Opt for paperless bills– most companies are paperless now, which is great! You can also turn off your postal marketing for other accounts, e.g. catalogues.
Declutter your home. Donate and sell unwanted items (please don’t just throw them out). One person’s trash is another person’s treasure, right?
Reduce shopping trips. By reducing the trips to the shops and by keeping a shopping list, you are automatically less likely to buy things you do not need. I love keeping a list (on my phone) of items that I think I ‘need’ – I usually realise that it was just a passing ‘want’ and many of the items get deleted off the list.
Switch disposable items to reusable items. Here are just a few ideas: stainless steel water bottle like aKlean Kanteen; shopping bags; cloth nappies; cloth wipes; reusable make-up cloths.
Avoid food shopping waste. Take your reusable bags for your shopping and use cloth bags for loose fruit and veggies. You can also take jars for bulk items and wet items like olives from the deli.
Have you refused, reduced and reused? If so, it is important to know your area’s recycling policies. Think of recycling as a last resort…it is not the answer. Much of our plastic waste, unfortunately, gets exported to other countries.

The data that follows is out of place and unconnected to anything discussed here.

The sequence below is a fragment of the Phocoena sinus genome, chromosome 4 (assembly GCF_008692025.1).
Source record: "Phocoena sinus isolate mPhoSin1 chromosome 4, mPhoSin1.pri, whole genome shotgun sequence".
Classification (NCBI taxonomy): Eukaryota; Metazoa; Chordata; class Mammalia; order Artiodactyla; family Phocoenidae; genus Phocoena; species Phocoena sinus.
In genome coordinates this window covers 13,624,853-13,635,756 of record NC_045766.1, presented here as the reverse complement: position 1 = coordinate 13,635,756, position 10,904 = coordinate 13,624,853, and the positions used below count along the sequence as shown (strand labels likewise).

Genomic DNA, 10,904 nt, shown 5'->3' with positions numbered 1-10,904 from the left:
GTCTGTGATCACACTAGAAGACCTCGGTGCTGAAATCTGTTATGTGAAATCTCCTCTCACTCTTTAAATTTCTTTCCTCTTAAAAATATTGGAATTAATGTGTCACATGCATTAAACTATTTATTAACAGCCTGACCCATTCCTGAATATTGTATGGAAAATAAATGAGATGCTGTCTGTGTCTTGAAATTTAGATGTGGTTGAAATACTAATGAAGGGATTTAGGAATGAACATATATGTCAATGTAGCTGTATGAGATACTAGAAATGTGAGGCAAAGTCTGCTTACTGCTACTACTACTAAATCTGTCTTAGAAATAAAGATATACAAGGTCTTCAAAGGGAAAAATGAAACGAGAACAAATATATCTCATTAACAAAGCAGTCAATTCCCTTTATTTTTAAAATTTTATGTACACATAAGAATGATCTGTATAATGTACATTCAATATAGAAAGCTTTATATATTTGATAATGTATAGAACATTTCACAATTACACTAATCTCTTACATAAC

Buy second-hand or in bulk. If you have to buy new, opt for items made out of glass, metal, wood or cardboard, avoid plastic.
Find a compost system that works for your household. Fruit and veggie peelings, hair, coffee grounds and nail clippings are all compostable. Compostable waste does not breakdown properly when sent to landfill, as air cannot get to the organic waste properly. Instead, it produces harmful methane into the environment and contributes to climate change (this is something I didn’t know until recently).
“Composting at home for just one year can save global warming gases equivalent to all the CO2 your kettle produces annually, or your washing machine produces in three months.” – www.recyclenow.com
If you try and stick with these guidelines, it will really help you to adopt a greener lifestyle.
Remember that everything that every person does to help the planet DOES make a difference. Zero Waste is not about being perfect, it is about making conscious decisions about what you buy and consume and about doing the best that you can.